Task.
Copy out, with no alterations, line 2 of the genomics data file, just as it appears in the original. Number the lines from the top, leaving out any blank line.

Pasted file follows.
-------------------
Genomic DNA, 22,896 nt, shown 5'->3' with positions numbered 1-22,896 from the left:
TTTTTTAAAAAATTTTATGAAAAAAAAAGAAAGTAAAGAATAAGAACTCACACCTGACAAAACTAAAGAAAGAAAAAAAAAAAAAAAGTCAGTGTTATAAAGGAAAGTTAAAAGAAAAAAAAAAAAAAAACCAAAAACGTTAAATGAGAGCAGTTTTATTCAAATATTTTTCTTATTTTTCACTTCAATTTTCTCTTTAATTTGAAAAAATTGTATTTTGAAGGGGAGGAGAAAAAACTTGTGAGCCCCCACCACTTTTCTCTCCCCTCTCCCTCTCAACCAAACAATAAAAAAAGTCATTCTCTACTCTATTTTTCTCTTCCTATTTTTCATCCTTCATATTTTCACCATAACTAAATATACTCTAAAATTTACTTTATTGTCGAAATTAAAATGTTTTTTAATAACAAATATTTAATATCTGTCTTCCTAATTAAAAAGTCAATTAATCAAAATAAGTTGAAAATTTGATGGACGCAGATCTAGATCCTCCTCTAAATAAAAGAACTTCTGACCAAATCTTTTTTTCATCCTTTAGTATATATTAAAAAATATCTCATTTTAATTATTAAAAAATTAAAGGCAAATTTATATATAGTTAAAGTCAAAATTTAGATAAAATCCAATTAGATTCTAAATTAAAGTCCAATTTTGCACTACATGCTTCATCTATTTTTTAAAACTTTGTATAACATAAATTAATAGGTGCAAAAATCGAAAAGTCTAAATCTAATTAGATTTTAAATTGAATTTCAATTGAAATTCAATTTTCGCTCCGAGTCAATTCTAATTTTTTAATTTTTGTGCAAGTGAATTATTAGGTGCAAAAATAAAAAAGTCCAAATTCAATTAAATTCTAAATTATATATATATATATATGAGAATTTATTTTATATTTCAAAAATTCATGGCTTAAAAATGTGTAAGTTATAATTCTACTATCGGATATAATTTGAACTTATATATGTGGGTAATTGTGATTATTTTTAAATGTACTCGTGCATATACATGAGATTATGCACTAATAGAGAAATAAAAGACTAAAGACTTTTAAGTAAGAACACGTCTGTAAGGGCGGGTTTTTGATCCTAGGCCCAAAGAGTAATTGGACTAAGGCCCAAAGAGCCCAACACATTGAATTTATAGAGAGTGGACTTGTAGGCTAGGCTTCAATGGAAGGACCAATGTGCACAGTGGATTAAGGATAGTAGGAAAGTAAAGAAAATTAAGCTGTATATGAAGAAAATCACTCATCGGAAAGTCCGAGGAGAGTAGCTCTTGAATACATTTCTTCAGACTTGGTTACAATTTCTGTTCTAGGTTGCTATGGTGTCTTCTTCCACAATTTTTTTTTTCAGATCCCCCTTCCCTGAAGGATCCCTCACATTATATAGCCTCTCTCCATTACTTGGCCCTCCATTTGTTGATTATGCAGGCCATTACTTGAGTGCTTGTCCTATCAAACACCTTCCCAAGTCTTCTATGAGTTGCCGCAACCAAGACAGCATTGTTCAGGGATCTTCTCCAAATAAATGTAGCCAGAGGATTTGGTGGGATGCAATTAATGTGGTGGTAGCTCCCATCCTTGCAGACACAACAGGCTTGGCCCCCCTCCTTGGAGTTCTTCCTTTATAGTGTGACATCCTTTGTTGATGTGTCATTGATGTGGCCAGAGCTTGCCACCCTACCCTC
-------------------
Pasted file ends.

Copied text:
TTTTTTAAAAAATTTTATGAAAAAAAAAGAAAGTAAAGAATAAGAACTCACACCTGACAAAACTAAAGAAAGAAAAAAAAAAAAAAAGTCAGTGTTATAAAGGAAAGTTAAAAGAAAAAAAAAAAAAAAACCAAAAACGTTAAATGAGAGCAGTTTTATTCAAATATTTTTCTTATTTTTCACTTCAATTTTCTCTTTAATTTGAAAAAATTGTATTTTGAAGGGGAGGAGAAAAAACTTGTGAGCCCCCACCACTTTTCTCTCCCCTCTCCCTCTCAACCAAACAATAAAAAAAGTCATTCTCTACTCTATTTTTCTCTTCCTATTTTTCATCCTTCATATTTTCACCATAACTAAATATACTCTAAAATTTACTTTATTGTCGAAATTAAAATGTTTTTTAATAACAAATATTTAATATCTGTCTTCCTAATTAAAAAGTCAATTAATCAAAATAAGTTGAAAATTTGATGGACGCAGATCTAGATCCTCCTCTAAATAAAAGAACTTCTGACCAAATCTTTTTTTCATCCTTTAGTATATATTAAAAAATATCTCATTTTAATTATTAAAAAATTAAAGGCAAATTTATATATAGTTAAAGTCAAAATTTAGATAAAATCCAATTAGATTCTAAATTAAAGTCCAATTTTGCACTACATGCTTCATCTATTTTTTAAAACTTTGTATAACATAAATTAATAGGTGCAAAAATCGAAAAGTCTAAATCTAATTAGATTTTAAATTGAATTTCAATTGAAATTCAATTTTCGCTCCGAGTCAATTCTAATTTTTTAATTTTTGTGCAAGTGAATTATTAGGTGCAAAAATAAAAAAGTCCAAATTCAATTAAATTCTAAATTATATATATATATATATGAGAATTTATTTTATATTTCAAAAATTCATGGCTTAAAAATGTGTAAGTTATAATTCTACTATCGGATATAATTTGAACTTATATATGTGGGTAATTGTGATTATTTTTAAATGTACTCGTGCATATACATGAGATTATGCACTAATAGAGAAATAAAAGACTAAAGACTTTTAAGTAAGAACACGTCTGTAAGGGCGGGTTTTTGATCCTAGGCCCAAAGAGTAATTGGACTAAGGCCCAAAGAGCCCAACACATTGAATTTATAGAGAGTGGACTTGTAGGCTAGGCTTCAATGGAAGGACCAATGTGCACAGTGGATTAAGGATAGTAGGAAAGTAAAGAAAATTAAGCTGTATATGAAGAAAATCACTCATCGGAAAGTCCGAGGAGAGTAGCTCTTGAATACATTTCTTCAGACTTGGTTACAATTTCTGTTCTAGGTTGCTATGGTGTCTTCTTCCACAATTTTTTTTTTCAGATCCCCCTTCCCTGAAGGATCCCTCACATTATATAGCCTCTCTCCATTACTTGGCCCTCCATTTGTTGATTATGCAGGCCATTACTTGAGTGCTTGTCCTATCAAACACCTTCCCAAGTCTTCTATGAGTTGCCGCAACCAAGACAGCATTGTTCAGGGATCTTCTCCAAATAAATGTAGCCAGAGGATTTGGTGGGATGCAATTAATGTGGTGGTAGCTCCCATCCTTGCAGACACAACAGGCTTGGCCCCCCTCCTTGGAGTTCTTCCTTTATAGTGTGACATCCTTTGTTGATGTGTCATTGATGTGGCCAGAGCTTGCCACCCTACCCTC